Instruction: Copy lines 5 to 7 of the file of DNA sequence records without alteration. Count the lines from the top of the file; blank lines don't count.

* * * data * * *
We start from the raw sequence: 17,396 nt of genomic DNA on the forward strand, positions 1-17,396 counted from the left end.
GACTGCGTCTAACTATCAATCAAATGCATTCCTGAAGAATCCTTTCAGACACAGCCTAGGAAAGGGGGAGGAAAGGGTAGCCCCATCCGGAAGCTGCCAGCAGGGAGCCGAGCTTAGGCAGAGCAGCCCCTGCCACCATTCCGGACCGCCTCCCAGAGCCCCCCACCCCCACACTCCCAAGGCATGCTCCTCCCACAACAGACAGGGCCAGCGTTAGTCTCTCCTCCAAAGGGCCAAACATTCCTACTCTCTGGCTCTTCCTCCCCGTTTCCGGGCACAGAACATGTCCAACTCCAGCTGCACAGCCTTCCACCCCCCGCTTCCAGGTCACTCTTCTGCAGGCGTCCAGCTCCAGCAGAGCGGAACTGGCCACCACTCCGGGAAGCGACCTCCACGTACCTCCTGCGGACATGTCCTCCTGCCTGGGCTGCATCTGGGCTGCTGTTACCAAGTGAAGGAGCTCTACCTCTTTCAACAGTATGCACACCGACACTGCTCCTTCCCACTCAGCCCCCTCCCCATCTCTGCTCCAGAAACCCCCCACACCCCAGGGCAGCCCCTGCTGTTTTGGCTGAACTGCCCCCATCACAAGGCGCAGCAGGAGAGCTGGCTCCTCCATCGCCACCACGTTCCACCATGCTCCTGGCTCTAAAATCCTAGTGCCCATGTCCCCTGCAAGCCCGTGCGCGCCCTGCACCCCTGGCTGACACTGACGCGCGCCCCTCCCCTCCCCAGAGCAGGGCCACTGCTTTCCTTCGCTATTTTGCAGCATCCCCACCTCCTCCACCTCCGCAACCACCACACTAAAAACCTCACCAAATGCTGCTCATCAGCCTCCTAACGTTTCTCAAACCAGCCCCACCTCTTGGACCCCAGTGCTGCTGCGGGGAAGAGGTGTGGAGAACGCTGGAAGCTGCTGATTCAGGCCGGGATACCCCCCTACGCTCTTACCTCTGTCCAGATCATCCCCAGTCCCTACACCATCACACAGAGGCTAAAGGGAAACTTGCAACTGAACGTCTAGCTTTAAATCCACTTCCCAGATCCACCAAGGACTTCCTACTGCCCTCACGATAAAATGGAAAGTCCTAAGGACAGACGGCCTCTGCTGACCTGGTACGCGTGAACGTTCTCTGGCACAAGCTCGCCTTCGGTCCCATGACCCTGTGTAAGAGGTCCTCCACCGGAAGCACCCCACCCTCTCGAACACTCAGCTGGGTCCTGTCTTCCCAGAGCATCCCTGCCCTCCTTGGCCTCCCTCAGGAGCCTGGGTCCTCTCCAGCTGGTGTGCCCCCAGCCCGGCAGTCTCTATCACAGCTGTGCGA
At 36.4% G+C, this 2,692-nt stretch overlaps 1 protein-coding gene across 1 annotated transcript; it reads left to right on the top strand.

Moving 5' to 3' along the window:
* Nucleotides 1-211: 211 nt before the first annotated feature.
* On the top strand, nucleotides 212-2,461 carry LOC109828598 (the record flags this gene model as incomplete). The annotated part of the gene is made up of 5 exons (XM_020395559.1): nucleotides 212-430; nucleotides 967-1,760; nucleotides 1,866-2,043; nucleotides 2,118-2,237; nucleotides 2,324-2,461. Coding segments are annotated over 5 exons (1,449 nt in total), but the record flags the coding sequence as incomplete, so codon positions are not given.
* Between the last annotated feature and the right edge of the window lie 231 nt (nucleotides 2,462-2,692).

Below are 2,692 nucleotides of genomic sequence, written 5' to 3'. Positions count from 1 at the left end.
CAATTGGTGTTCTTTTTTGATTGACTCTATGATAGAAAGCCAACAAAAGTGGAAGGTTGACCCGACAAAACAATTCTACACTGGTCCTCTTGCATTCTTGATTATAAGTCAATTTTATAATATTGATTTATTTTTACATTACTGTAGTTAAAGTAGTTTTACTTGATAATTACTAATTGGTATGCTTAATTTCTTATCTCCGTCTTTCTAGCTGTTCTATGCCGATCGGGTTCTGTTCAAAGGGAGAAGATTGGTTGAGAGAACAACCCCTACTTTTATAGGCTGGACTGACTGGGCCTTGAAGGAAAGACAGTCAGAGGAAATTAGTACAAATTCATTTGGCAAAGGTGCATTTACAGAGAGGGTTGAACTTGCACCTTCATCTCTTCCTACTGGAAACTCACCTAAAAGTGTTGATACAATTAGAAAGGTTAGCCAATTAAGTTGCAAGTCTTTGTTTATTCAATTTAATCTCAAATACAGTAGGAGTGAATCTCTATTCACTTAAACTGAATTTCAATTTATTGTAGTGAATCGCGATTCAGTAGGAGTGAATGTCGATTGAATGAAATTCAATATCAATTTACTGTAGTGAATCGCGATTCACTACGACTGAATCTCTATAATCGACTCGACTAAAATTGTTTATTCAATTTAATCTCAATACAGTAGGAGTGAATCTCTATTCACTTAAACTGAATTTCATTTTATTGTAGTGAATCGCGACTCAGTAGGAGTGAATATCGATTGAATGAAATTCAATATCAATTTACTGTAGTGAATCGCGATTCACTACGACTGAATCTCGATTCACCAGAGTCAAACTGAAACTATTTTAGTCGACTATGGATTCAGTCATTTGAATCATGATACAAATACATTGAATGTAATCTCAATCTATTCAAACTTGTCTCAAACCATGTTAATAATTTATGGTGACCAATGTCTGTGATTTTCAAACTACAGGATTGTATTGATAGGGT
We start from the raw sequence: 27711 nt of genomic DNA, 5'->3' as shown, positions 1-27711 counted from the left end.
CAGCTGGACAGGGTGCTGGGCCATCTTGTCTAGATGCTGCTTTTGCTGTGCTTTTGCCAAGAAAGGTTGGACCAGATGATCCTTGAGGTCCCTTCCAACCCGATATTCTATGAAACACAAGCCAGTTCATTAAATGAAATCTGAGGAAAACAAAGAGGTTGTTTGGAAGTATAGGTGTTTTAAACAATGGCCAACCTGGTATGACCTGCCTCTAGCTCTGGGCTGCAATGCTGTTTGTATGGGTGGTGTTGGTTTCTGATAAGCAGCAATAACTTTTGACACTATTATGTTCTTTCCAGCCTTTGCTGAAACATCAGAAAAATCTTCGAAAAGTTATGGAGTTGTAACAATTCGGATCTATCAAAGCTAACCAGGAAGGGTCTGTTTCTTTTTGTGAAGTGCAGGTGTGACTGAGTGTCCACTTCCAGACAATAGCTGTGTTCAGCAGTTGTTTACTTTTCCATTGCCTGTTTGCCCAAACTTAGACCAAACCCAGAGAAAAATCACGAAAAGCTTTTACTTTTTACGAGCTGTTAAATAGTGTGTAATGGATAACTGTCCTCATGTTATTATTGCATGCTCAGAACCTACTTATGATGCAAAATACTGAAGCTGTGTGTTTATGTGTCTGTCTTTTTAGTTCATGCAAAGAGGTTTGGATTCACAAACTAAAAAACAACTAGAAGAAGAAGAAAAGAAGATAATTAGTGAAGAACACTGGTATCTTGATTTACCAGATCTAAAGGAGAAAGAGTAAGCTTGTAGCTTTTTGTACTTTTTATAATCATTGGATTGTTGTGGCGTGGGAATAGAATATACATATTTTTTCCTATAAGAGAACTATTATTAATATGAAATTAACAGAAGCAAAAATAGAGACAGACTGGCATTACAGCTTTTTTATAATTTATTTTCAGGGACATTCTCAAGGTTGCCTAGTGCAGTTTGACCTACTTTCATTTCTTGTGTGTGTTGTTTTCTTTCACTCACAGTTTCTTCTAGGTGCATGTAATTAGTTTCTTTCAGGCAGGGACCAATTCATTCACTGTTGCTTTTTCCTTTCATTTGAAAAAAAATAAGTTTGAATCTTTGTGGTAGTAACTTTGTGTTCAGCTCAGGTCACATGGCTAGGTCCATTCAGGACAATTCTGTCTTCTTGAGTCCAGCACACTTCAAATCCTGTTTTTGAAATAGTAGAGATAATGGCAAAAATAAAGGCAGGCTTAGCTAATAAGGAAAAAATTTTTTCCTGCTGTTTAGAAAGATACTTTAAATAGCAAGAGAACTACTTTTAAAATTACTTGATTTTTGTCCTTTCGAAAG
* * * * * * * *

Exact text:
* Nucleotides 1-211: 211 nt before the first annotated feature.
* On the top strand, nucleotides 212-2,461 carry LOC109828598 (the record flags this gene model as incomplete). The annotated part of the gene is made up of 5 exons (XM_020395559.1): nucleotides 212-430; nucleotides 967-1,760; nucleotides 1,866-2,043; nucleotides 2,118-2,237; nucleotides 2,324-2,461. Coding segments are annotated over 5 exons (1,449 nt in total), but the record flags the coding sequence as incomplete, so codon positions are not given.
* Between the last annotated feature and the right edge of the window lie 231 nt (nucleotides 2,462-2,692).